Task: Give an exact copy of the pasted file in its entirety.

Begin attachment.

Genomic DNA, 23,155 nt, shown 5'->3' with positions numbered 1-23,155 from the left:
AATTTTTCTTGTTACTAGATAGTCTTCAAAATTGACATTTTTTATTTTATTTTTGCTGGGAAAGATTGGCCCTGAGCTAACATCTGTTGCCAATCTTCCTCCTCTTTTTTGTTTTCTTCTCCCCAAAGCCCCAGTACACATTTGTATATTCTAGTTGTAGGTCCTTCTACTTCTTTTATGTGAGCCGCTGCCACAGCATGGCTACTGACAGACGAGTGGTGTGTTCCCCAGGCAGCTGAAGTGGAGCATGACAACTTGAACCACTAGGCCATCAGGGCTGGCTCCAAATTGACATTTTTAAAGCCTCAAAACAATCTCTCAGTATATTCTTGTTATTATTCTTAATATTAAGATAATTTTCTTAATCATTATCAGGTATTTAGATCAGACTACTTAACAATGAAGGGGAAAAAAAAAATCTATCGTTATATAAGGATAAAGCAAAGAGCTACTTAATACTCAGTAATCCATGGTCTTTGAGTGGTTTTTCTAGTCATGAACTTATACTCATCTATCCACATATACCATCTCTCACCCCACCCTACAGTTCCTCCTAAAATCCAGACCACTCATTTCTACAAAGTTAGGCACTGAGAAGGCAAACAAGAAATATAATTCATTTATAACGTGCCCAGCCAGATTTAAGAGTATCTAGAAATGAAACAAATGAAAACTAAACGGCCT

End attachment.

Genomic DNA, 23,155 nt, shown 5'->3' with positions numbered 1-23,155 from the left:
AATTTTTCTTGTTACTAGATAGTCTTCAAAATTGACATTTTTTATTTTATTTTTGCTGGGAAAGATTGGCCCTGAGCTAACATCTGTTGCCAATCTTCCTCCTCTTTTTTGTTTTCTTCTCCCCAAAGCCCCAGTACACATTTGTATATTCTAGTTGTAGGTCCTTCTACTTCTTTTATGTGAGCCGCTGCCACAGCATGGCTACTGACAGACGAGTGGTGTGTTCCCCAGGCAGCTGAAGTGGAGCATGACAACTTGAACCACTAGGCCATCAGGGCTGGCTCCAAATTGACATTTTTAAAGCCTCAAAACAATCTCTCAGTATATTCTTGTTATTATTCTTAATATTAAGATAATTTTCTTAATCATTATCAGGTATTTAGATCAGACTACTTAACAATGAAGGGGAAAAAAAAAATCTATCGTTATATAAGGATAAAGCAAAGAGCTACTTAATACTCAGTAATCCATGGTCTTTGAGTGGTTTTTCTAGTCATGAACTTATACTCATCTATCCACATATACCATCTCTCACCCCACCCTACAGTTCCTCCTAAAATCCAGACCACTCATTTCTACAAAGTTAGGCACTGAGAAGGCAAACAAGAAATATAATTCATTTATAACGTGCCCAGCCAGATTTAAGAGTATCTAGAAATGAAACAAATGAAAACTAAACGGCCT